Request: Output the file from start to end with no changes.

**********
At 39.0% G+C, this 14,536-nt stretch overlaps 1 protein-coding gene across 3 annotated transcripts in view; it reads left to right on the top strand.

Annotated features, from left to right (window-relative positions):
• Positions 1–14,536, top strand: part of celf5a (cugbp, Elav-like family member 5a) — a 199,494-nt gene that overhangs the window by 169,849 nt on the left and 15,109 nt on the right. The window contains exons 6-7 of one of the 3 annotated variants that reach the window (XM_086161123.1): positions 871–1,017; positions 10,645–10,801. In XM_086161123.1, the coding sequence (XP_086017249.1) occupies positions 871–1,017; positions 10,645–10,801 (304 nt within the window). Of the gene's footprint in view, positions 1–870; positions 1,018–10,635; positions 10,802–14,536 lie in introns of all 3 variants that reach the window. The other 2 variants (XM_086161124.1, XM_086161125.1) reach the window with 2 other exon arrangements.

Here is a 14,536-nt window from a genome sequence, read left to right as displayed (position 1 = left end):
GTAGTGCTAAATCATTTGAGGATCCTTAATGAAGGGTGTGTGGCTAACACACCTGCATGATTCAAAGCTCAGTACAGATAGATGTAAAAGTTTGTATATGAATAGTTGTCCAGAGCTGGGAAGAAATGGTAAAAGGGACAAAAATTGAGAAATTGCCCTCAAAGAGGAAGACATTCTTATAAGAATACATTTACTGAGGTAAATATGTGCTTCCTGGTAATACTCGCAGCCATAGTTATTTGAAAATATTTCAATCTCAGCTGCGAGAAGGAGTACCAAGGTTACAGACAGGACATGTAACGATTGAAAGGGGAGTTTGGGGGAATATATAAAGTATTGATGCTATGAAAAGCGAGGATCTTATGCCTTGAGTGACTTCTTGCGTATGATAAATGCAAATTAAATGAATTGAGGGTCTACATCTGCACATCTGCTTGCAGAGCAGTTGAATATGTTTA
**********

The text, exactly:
At 39.0% G+C, this 14,536-nt stretch overlaps 1 protein-coding gene across 3 annotated transcripts in view; it reads left to right on the top strand.

Annotated features, from left to right (window-relative positions):
• Positions 1–14,536, top strand: part of celf5a (cugbp, Elav-like family member 5a) — a 199,494-nt gene that overhangs the window by 169,849 nt on the left and 15,109 nt on the right. The window contains exons 6-7 of one of the 3 annotated variants that reach the window (XM_086161123.1): positions 871–1,017; positions 10,645–10,801. In XM_086161123.1, the coding sequence (XP_086017249.1) occupies positions 871–1,017; positions 10,645–10,801 (304 nt within the window). Of the gene's footprint in view, positions 1–870; positions 1,018–10,635; positions 10,802–14,536 lie in introns of all 3 variants that reach the window. The other 2 variants (XM_086161124.1, XM_086161125.1) reach the window with 2 other exon arrangements.

Here is a 14,536-nt window from a genome sequence, read left to right as displayed (position 1 = left end):
GTAGTGCTAAATCATTTGAGGATCCTTAATGAAGGGTGTGTGGCTAACACACCTGCATGATTCAAAGCTCAGTACAGATAGATGTAAAAGTTTGTATATGAATAGTTGTCCAGAGCTGGGAAGAAATGGTAAAAGGGACAAAAATTGAGAAATTGCCCTCAAAGAGGAAGACATTCTTATAAGAATACATTTACTGAGGTAAATATGTGCTTCCTGGTAATACTCGCAGCCATAGTTATTTGAAAATATTTCAATCTCAGCTGCGAGAAGGAGTACCAAGGTTACAGACAGGACATGTAACGATTGAAAGGGGAGTTTGGGGGAATATATAAAGTATTGATGCTATGAAAAGCGAGGATCTTATGCCTTGAGTGACTTCTTGCGTATGATAAATGCAAATTAAATGAATTGAGGGTCTACATCTGCACATCTGCTTGCAGAGCAGTTGAATATGTTTA